The Treachery of Unspecified Cancers (#fiction)

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VIII

He was fun. He was a lot of fun. That’s what everyone said. He was funny and jovial and he just loved to be around people, and people loved to be around him. I swear he could make a joke out of just about anything. And he was cute, so he collected plenty of phone numbers, if you know what I mean.

It’s just that right when everyone would be getting into things and really enjoying themselves, Mike would call. And when Mike called, he always went to him, because Mike was experiencing hellish pain from cancer and needed help and support. That’s what he told us. Mike had horrible pain because he was dying from cancer of the leg.

Now, I’m not saying Mike wasn’t sick or anything like that, but I always thought cancer of the leg sounded a bit generic. I mean, I think Bob Marley’s cancer started with a melanoma on his toe, but I never heard anyone call it cancer of the toe. That would sound weird to me.

I guess people do what they have to do, and Mike didn’t leave the house much. He just kept to himself, taking medicines and things, and just trying to get through each day, hour after hellish hour. He didn’t seem to want visitors, as no one I knew was ever invited over to their place. Because I didn’t see him much, I never gave him much thought. I felt a little sorry for him, of course, and I was glad he had someone to take care of him. But I didn’t really know him—there was no connection to him, see?

So that’s why I didn’t think of inviting Mike when we decided to go to the movies. I didn’t think Mike would be interested in going out late, hobbling around town, and getting home in the wee hours.

To be honest, that’s a lie. I simply didn’t think of Mike at all when we made our plans. But I was surprised when Mike was outside the theater when we showed up. And I was surprised when Mike got a ticket and went inside with us. I was relieved, of course!, to see that he walked with no signs of pain or a limp or anything, and he seemed to be handling the cancer treatments quite well. Really, he seemed strong and healthy. I think he could have taken me in a fight, if it came to that.

And I kind of got the feeling Mike wanted me to know that.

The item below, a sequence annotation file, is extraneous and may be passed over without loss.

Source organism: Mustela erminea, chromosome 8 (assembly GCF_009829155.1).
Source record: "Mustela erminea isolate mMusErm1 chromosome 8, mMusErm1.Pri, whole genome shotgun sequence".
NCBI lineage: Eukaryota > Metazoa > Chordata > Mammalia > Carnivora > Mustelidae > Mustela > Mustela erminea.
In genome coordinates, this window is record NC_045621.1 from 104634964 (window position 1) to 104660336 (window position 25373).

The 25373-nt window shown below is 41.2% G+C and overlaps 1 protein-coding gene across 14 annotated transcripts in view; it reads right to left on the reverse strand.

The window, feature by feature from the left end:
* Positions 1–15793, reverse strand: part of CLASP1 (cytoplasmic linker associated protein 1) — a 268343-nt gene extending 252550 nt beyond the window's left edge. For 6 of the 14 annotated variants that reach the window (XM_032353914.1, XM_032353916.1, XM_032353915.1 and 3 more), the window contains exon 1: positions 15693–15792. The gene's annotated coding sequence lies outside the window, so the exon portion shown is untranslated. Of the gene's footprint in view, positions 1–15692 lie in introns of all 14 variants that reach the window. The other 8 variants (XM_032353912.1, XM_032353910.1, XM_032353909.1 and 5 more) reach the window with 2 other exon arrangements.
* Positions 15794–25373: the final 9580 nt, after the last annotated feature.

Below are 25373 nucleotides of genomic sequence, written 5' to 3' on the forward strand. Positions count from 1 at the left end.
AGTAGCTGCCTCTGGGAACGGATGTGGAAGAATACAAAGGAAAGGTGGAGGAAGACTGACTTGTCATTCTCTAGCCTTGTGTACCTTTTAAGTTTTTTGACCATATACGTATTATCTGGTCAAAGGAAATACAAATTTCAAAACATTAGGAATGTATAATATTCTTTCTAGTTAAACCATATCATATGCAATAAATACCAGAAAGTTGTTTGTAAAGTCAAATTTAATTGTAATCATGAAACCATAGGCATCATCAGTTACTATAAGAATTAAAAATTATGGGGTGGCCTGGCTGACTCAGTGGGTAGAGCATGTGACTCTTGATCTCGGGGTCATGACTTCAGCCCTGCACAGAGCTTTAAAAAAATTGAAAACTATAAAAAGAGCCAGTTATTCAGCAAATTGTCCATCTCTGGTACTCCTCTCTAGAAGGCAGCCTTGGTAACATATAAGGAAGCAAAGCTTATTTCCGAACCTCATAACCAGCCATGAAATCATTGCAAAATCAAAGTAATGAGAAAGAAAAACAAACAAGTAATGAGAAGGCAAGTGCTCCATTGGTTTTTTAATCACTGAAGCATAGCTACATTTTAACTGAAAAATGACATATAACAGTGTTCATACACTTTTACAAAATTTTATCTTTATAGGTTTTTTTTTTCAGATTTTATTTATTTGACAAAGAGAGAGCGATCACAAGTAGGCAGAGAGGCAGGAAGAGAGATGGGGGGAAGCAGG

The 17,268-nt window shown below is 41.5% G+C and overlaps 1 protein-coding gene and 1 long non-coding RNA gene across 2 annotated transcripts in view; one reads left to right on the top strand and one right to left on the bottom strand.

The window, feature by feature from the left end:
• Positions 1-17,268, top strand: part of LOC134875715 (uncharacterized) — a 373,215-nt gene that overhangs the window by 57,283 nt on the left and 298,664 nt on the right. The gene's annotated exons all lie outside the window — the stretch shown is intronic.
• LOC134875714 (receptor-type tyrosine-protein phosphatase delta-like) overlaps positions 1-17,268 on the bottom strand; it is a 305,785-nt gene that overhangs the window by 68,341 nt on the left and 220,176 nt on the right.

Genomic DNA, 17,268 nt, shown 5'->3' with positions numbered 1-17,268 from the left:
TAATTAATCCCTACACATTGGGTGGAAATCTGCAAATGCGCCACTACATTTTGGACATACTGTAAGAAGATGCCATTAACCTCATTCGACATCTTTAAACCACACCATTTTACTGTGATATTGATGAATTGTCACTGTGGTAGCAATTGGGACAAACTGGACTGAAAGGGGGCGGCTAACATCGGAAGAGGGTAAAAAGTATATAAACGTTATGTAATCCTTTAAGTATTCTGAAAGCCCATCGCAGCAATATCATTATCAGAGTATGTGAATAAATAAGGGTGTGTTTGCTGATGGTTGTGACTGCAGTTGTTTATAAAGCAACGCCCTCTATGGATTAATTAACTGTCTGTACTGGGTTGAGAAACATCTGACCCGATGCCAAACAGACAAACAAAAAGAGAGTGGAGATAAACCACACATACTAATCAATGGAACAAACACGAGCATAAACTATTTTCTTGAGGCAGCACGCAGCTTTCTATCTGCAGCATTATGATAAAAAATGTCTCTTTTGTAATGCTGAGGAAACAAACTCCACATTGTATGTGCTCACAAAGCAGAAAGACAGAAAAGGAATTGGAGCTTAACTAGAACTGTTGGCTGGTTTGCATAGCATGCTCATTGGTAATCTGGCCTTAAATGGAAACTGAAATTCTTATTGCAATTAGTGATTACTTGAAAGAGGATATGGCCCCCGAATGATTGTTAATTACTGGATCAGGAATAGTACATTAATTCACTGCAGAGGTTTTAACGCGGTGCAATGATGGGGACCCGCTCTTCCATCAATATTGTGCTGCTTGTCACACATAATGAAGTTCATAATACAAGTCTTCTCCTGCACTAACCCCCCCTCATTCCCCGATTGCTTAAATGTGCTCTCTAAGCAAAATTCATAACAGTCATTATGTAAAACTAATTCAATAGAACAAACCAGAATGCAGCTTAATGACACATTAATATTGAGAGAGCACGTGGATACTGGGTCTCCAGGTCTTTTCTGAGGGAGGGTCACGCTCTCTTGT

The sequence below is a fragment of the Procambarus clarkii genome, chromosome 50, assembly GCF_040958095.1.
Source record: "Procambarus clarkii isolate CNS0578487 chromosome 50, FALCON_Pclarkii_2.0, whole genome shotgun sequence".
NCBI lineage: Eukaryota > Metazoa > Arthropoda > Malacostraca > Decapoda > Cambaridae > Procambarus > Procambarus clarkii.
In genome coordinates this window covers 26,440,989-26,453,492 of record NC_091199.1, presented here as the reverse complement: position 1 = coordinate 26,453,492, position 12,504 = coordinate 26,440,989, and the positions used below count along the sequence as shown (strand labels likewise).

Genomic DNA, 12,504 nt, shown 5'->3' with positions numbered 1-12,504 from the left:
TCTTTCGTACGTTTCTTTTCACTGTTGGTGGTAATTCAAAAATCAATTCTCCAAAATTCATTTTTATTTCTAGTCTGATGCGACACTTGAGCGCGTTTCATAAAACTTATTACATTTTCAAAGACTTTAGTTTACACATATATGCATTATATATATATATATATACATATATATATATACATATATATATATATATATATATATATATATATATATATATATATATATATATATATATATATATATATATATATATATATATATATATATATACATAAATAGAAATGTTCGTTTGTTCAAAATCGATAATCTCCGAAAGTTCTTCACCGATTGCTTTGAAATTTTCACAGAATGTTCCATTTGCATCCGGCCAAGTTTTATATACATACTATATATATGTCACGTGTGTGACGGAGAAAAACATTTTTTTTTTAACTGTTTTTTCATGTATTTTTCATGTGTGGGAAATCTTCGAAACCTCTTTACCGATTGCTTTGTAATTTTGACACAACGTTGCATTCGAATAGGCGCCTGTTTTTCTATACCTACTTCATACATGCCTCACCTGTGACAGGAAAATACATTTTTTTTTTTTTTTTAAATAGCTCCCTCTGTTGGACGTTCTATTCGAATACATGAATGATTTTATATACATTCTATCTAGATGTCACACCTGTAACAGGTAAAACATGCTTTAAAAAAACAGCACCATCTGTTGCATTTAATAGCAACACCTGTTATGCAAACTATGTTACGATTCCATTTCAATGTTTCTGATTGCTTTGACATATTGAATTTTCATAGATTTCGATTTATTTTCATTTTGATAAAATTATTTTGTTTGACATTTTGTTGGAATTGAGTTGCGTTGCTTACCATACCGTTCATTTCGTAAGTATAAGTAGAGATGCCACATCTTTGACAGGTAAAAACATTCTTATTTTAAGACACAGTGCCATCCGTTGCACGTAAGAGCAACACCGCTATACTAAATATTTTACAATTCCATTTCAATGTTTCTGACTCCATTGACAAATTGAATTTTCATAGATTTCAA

Don’t Advertise Your Man (#fiction)

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VII

You have to be careful. I mean, you have to watch what you say. It’s easy to think everyone will see things your way, but you never know how they’re going to take things.

That’s what happened when she went to talk to Valerie. She wanted to get some things off her chest, and she just knew Valerie would be sympathetic.

Valerie was sympathetic. Of course she was sympathetic. What kind of friend wouldn’t be? And Valerie enjoyed, maybe enjoyed isn’t the exact right word, listening to other people talk about their sexual problems, so she was bound to be a good listener.

So she unloaded on Val. She talked about how her husband was supportive and everything, but the sex was too burdensome. She told Val how he had a slow fuse and could never just “get to business.” She liked a sort of “stick and go” approach, but he always made a big production out of everything with lots of cuddling, kissing, and holding before ever getting around to the good stuff. By the time he was ready, she had lost interest. You know how it is?

Valerie certainly knew how it was. Valerie understood the dynamics all too well because her husband, too, was a “stick and go” kind of person. He never cuddled her or kissed her or stroked her at all. He just went at it, had his orgasm, and fell asleep.

So, as Val listened to her friend sort of just describing her frustration with the burdens of too much kissing and cuddling, Val got a little turned on. Her fantasies were racing through her mind. She’d been lost in a kissing desert, and now her friend was describing a sort of sexual oasis, and, man, she’d like a good long drink.

So Val was a good friend, and a good listener, like I said. She shared stuff about her life, her sexual past, which had a bit of trauma, too, and her frustrations with marital difficulties. She listened intently. She made herself vulnerable. She offered warm hugs and encouragement.

Once she’d set her friend off in a cloud of mutual support, her own needs and fantasies drove her straight to the telephone. She was tentative and nervous, but desire is sometimes greater than fear. “Hi, I was just talking to your wife. She said you really enjoy long, deep kisses, just like I do.”

Love and Factitious Fascinations (#fiction)

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VI

I’ll tell you, when he came out of that waiting room, he sure did look rough. I mean, you’d say he’d really been through the wringer. His friend Bailey was waiting—as patient as she was solicitous. Fighting brain cancer takes courage, of course, but so does supporting someone with brain cancer.

But Bailey was a saint, and it was nothing to her to go round to get her car (they had to use her car, because he’d loaned his Lexus to another friend), meet him at the patient pick-up, gingerly pack him into the car, and drive him for more than an hour to his home in the suburbs. It was another hour drive back to her place, but she didn’t mind, because she was one of those kind-hearted people like they tell you to be at church. Of course she made sure he was comfortable and had plenty of fluids and snacks before she left him.